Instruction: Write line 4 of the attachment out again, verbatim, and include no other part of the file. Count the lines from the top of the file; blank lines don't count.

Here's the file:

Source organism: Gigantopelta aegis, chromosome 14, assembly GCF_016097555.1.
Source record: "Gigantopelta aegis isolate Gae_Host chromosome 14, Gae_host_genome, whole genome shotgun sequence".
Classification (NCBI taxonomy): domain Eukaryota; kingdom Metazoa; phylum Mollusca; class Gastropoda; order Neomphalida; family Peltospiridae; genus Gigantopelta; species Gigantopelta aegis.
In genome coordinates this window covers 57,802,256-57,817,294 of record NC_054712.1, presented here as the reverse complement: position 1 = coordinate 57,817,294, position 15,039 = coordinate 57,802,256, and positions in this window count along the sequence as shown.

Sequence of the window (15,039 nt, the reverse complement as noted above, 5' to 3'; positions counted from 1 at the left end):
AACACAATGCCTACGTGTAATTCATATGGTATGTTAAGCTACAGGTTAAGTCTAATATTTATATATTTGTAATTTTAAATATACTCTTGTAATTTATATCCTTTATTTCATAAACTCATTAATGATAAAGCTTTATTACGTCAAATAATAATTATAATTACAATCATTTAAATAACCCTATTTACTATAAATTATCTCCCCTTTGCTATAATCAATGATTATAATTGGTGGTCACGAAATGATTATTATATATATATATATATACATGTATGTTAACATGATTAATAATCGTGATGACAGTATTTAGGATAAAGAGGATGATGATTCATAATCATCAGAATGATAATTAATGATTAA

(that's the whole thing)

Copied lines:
In genome coordinates this window covers 57,802,256-57,817,294 of record NC_054712.1, presented here as the reverse complement: position 1 = coordinate 57,817,294, position 15,039 = coordinate 57,802,256, and positions in this window count along the sequence as shown.